Pema Tseden’s Tharlo bears an improbable, even uncanny, likeness to F.W. Murnau’s Sunrise. It’s not just because of its striking black-and-white cinematography, but for the ways in which Tseden dramatizes the perils of modernity in the simplest of ways. In the Murnau film, a married man is enraptured by the vampy city woman who brings his most sordid drives to the surface. Suddenly a settled life becomes completely unmoored by the possibility of the new. The eponymous man (Pema Tseden) in Tseden’s film, a ponytailed sheep herder with a lamb for a pet and a very good memory for reciting Comrade Mao’s speeches, is similarly undone by the temptations of a short-haired city girl (Yang Shik Tso), a mermaid of sorts who lures him away from the righteous loneliness of the farm and the discipline of his craft.
While the temptress from Sunrise drives the man to consider drowning his own wife, Tharlo’s capitulation to the dangers of a woman with a plan and a weak sense of ethics seems as if it can only bring about his own demise and that of his herd. A scene where Tharlo gets his hair washed by his siren echoes Sunrise’s classic salon sequence, where the wife, now safe from the husband’s bout with murderousness, watches him get a fancy hot shave. The wonders, and the most fundamental feature, of Tseden’s film lie in the plainness of its narrative, which essentially consists of Tharlo’s ultimately Kafkaesque attempts at getting an official ID card made.
The steps to producing such visible and institutional proof of who Tharlo is—from getting his hair washed by the temptress so as to look presentable for the ID card, to paying for it at the local police station—should, presumably, be quick and straightforward. But Tseden, like his main character, soaks in every moment with the boredom-defying curiosity—the fertile patience—of an Abbas Kiarostami or Apichatpong Weerasethakul protagonist.
Throughout, scenes persist, like a tableau, until every possibility for poesis has been extinguished; the steps for Tharlo’s ID card to be produced are delayed, providing ample opportunity for him to lose his sense of self in the process. Ingeniously, by the time the card is made, Tharlo, worn-out and now sans ponytail, no longer coincides with the identity the card is meant to represent; the events that followed the taking of the photograph have unsettled him to the point that he no longer resembles his original self.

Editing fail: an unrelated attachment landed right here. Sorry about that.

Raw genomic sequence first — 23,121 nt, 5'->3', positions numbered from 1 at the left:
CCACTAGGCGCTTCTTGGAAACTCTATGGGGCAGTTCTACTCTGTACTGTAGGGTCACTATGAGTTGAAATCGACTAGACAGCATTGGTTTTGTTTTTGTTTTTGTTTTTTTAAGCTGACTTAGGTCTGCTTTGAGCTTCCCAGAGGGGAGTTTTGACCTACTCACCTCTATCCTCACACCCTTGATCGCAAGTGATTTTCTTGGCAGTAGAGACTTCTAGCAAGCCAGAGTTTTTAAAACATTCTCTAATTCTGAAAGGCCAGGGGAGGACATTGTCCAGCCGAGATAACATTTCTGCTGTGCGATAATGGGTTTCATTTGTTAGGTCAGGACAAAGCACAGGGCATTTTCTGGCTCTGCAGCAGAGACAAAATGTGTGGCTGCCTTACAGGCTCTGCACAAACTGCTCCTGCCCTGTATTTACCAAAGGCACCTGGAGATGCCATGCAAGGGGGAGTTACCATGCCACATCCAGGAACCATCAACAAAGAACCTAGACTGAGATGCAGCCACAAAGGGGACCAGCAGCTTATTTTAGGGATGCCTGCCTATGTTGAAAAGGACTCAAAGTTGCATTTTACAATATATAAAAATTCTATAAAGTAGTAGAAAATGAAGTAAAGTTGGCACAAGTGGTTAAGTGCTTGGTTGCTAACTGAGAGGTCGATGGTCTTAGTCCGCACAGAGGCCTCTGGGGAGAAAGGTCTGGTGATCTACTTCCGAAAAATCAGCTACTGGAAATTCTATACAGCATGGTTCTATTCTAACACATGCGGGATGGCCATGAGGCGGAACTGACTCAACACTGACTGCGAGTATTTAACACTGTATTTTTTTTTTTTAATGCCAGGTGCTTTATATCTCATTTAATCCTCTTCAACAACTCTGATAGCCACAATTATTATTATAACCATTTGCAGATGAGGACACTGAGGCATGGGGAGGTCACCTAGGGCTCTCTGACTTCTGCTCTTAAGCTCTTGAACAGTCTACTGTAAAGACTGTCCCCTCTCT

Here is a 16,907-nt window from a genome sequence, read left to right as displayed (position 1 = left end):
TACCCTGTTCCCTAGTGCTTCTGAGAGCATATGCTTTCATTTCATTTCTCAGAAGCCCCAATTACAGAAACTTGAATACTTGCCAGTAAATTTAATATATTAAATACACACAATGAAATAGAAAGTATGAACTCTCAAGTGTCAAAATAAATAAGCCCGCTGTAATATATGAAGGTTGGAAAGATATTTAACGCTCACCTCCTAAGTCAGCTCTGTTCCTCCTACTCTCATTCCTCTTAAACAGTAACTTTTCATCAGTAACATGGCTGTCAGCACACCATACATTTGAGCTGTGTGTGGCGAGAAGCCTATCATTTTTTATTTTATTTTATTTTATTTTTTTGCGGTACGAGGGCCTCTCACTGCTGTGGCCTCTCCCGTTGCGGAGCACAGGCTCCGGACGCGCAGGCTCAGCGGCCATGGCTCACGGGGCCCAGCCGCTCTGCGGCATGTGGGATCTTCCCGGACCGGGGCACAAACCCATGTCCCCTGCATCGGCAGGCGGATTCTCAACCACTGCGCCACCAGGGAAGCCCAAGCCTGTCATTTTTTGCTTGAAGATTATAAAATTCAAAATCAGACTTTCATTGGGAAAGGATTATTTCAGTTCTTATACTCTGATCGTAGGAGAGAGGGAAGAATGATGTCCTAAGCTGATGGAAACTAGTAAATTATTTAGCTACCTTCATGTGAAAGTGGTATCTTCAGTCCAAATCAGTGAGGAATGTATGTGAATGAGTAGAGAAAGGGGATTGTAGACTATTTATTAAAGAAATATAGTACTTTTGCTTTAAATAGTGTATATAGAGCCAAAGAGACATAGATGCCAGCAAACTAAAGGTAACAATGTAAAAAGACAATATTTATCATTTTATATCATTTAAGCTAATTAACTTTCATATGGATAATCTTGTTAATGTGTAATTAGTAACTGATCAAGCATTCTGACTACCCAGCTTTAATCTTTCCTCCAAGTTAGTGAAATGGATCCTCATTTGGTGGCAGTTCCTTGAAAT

Tseden’s camera is so respectful of the inner drama of his characters, so deferential to their suffering, that it locks itself into place, as if stunned. The camera remains static as Tharlo walks into the photo studio and waits his turn. It stays still as the photographer takes portraits of an impassive couple, ordering her assistant to change the various backgrounds for the photographs; one moment we’re in front of the Tiananmen in Beijing, the next in New York City. The camera doesn’t dare to move either when the flirty hairdresser who massages Tharlo’s skull concocts a plan to profit off of the many sheep that he claims to own. The camera even lingers, dutifully immobile, when Tharlo picks up smoking, when he has a coughing fit, when he snores, when he puts his clothes back on post-coitus.
Uninitiated audiences may be oblivious to nuances that seem important here, such as references to Tibetan girls not normally smoking cigarettes, or wearing their hair short. But the film’s visceral message—the frailty of man, so easily unraveled by the deceitful availability of strangers, so perpetually paralyzed by bureaucracy—is undeniably brewing in the slowness of every frame. In the logic of the film, for the camera to move at all would feel like a betrayal of its contemplative hunger, an unsettling indulgence, not unlike the cropping of a painting which could only be grasped through its totality.